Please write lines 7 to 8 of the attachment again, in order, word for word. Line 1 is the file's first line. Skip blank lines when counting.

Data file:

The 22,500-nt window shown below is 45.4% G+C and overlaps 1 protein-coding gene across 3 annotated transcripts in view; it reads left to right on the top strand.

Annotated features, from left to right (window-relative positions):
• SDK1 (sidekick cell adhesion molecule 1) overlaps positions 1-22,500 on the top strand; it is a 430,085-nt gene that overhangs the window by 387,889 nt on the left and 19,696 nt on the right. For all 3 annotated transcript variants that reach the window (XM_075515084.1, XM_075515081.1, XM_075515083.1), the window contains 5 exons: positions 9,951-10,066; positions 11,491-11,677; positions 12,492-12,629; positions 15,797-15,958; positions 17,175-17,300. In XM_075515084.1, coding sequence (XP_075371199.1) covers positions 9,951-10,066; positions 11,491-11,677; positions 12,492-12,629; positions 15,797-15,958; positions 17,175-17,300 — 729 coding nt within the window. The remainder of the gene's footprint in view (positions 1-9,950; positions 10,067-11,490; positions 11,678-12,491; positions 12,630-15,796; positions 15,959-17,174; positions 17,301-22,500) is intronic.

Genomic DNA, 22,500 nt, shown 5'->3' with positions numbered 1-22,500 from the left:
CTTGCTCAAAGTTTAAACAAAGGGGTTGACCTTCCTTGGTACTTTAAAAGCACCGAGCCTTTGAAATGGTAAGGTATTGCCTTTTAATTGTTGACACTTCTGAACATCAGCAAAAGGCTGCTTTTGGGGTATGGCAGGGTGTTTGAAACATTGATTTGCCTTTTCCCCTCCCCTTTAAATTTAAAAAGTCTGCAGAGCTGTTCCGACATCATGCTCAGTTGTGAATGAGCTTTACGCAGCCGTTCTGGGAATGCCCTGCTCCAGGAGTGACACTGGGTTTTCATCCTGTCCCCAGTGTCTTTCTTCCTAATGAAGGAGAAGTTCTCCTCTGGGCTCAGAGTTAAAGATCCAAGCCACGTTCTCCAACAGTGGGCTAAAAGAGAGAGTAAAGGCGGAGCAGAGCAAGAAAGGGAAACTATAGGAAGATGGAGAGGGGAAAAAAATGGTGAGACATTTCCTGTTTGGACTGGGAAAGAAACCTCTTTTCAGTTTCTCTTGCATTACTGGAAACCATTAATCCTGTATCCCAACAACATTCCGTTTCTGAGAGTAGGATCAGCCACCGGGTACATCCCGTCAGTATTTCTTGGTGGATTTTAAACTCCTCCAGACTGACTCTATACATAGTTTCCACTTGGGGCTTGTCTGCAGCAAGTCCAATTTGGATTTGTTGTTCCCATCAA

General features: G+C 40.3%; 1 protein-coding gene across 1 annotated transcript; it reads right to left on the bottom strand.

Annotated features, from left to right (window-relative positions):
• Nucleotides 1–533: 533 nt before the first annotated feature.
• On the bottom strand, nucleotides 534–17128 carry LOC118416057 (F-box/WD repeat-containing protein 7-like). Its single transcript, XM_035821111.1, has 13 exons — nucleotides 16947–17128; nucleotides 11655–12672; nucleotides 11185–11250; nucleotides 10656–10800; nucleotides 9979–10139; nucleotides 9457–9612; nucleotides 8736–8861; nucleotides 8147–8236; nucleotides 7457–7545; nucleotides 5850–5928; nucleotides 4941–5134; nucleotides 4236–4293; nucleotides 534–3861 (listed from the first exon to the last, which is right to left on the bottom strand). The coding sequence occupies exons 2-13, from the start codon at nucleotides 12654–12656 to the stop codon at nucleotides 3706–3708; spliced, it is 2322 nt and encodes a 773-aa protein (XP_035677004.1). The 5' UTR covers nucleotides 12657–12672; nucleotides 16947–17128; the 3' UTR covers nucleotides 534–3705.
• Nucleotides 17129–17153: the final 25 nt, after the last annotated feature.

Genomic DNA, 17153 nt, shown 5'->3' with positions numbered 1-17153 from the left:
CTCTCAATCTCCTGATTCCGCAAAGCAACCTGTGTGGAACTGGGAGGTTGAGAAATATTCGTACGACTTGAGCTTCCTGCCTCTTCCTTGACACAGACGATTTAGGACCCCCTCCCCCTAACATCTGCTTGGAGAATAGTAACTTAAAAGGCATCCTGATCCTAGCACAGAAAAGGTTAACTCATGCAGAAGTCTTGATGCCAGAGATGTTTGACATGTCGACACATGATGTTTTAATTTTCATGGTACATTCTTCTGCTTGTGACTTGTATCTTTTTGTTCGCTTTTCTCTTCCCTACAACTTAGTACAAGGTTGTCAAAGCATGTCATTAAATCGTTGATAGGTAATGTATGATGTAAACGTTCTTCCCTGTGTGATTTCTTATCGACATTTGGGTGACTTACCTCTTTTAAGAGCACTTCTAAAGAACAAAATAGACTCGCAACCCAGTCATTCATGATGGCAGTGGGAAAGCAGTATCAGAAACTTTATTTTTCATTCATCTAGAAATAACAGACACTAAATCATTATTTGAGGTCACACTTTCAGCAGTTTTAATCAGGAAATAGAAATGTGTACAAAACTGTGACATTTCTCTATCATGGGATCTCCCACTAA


Annotated features, from left to right (window-relative positions):
• Nucleotides 1–533: 533 nt before the first annotated feature.